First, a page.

His job on deck was to fire the Hedgehog – a multiple depth-charge thrower used to attack submerged German U-Boats.

It didn’t get much tougher than the Murmansk convoys. Since Norway was then occupied by the Nazis, any convoy was subjected to continuous air attacks, sinking attempts by U-Boat “wolfpacks”, the ever-present threat that the German capital fleet (including the battleship Tirpitz) would leave its anchorages in the Norwegian fiords.

It was also a constant battle against rain, snow, ice, gales, and heavy seas so cold that you couldn’t survive in them for more than two minutes.

If you want to know what it was like you can’t do much better than read the novel “HMS Ulysses” by the writer Alistair MacLean.

When he left the Navy at the end of the Korean War, the only job he could get was as a high-steel construction worker.

Anyway, both he and my mother knew the value an education could have brought in their lives, and were determined to give their own children every chance.

When I was four, they bought me a set of The Children’s Encyclopedia, written and compiled by Arthur Mee. I can still picture it, red bindings with gold-tooled lettering. God knows what it cost them as a percentage of their annual income.

But for me it was a godsend. I used to spend at least a couple of hours a day with my head buried in those books. I took incredible care not to get a single mark on a page.

By the time I was ten years old, we were living in a housing project called Barlanark, in the East End (closer to my father’s family).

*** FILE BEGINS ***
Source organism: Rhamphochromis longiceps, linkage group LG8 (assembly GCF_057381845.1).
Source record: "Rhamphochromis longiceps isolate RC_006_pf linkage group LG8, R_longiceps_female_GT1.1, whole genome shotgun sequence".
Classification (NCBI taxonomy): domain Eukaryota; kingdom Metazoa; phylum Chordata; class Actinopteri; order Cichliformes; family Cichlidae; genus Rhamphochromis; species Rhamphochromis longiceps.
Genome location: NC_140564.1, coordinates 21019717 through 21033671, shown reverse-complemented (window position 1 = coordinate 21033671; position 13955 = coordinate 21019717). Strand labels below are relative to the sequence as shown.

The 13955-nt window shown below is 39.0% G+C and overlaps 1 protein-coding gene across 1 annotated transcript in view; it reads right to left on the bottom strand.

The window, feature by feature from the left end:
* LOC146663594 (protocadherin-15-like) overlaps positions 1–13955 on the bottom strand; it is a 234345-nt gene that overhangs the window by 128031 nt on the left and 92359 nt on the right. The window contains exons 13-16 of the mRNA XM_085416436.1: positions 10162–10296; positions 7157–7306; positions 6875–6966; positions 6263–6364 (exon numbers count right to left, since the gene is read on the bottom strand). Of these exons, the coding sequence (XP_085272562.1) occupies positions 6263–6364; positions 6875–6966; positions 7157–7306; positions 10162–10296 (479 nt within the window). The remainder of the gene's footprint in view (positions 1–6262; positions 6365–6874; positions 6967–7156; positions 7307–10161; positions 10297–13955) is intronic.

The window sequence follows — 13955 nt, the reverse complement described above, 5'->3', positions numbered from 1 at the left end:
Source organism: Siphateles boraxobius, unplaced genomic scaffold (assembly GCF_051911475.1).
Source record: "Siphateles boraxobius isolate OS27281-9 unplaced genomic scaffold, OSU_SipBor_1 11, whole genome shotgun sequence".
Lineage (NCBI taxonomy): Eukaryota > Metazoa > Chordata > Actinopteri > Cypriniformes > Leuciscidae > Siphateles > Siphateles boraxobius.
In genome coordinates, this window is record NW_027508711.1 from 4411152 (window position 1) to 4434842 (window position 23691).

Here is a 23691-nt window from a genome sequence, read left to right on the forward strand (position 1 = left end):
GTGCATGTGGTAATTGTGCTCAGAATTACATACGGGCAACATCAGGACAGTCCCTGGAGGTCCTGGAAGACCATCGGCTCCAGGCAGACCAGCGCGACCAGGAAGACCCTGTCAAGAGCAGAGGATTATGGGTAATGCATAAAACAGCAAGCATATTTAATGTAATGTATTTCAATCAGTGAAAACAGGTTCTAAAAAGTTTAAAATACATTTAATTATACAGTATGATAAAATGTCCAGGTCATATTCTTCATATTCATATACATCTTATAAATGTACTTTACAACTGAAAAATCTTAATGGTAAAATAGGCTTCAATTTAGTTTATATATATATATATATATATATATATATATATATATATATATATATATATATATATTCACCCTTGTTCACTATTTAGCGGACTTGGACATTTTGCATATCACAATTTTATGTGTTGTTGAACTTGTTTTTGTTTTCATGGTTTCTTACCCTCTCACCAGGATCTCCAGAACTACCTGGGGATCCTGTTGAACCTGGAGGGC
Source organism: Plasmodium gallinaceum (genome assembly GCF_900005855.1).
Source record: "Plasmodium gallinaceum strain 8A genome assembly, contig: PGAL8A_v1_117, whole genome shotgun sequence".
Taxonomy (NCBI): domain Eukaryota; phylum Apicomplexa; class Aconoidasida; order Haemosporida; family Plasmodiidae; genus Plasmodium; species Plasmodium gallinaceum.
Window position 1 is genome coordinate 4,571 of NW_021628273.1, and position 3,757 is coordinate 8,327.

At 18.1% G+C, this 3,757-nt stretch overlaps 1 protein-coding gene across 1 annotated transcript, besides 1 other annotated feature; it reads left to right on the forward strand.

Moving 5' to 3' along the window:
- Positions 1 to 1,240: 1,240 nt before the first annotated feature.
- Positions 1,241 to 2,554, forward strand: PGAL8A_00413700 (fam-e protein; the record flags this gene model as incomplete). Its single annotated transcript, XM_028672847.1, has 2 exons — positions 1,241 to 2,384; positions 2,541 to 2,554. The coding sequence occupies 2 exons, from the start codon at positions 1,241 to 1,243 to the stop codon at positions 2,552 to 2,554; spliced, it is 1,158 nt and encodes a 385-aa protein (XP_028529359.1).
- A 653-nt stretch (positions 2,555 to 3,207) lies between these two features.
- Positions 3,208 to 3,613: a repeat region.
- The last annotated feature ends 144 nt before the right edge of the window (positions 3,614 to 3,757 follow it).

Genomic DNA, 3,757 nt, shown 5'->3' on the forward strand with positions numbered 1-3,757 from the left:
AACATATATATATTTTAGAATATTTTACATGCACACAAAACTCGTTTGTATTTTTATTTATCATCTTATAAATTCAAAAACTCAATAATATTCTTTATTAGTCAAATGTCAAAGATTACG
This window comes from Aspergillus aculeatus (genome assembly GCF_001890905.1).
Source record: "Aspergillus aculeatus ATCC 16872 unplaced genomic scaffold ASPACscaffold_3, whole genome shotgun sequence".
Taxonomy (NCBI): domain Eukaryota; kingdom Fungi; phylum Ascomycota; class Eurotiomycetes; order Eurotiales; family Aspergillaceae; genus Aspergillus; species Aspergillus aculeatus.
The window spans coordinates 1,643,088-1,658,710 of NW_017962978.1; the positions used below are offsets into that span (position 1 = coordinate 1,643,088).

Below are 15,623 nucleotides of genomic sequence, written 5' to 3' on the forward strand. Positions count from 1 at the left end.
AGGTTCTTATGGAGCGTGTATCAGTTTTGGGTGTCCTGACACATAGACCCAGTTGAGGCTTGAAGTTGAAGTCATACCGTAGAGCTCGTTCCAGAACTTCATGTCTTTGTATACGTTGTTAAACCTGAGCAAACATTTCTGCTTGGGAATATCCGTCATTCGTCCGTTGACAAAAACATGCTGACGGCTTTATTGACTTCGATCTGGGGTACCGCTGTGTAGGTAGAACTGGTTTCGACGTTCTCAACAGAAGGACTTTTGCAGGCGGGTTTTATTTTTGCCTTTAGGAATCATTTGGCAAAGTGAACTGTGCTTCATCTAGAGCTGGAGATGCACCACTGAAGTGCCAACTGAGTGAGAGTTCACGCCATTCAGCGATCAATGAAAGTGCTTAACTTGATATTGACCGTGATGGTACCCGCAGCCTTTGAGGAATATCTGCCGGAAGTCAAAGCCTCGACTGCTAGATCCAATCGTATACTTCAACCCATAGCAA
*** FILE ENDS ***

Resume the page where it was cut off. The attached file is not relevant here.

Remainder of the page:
I attended a four-classroom school in a prefabricated building with zinc-galvanized steel walls, called Pendeen Road Primary School.

I watched as kids left there to go to the local junior high school, and leave to get jobs at 15 and 16 years old.

But by then I was reading huge numbers of books a week which I borrowed from the local Glasgow Public Library (commandeering the library tickets from the whole family) and I knew there was more to life than the default option.

I went to the head teacher and asked for more homework so I could work towards a scholarship to the only good school I knew of, Allan Glen’s High School of Science in the center of Glasgow.

Cut a long story short, I succeeded, and that changed my life.

In November 1998, I found myself waiting to go onstage at the Las Vegas Convention Center. I was in the Green Room with Bill Gates, who’d asked me to come on stage during his major keynote speech of the year to announce and show ClearType, which I’d helped to invent, along with Bert Keely, Greg Hitchcock and Mike Duggan.

Bill went out to start his speech, and I was left alone in the room. Just before I walked out on the stage, the thought ran through my head :” It’s a helluva long way from Old Shettleston Road to here!”.

And it was reading which had brought me all the way. Without it, none of it would have happened.

That’s enough for a first posting. In the next post, I’ll talk about how I became a professional writer, then how I got involved in personal computing as it changed the publishing industry for ever.

I apologize for all the personal history so far, but, each stage taught me something about how reading needs to change for the 21st Century.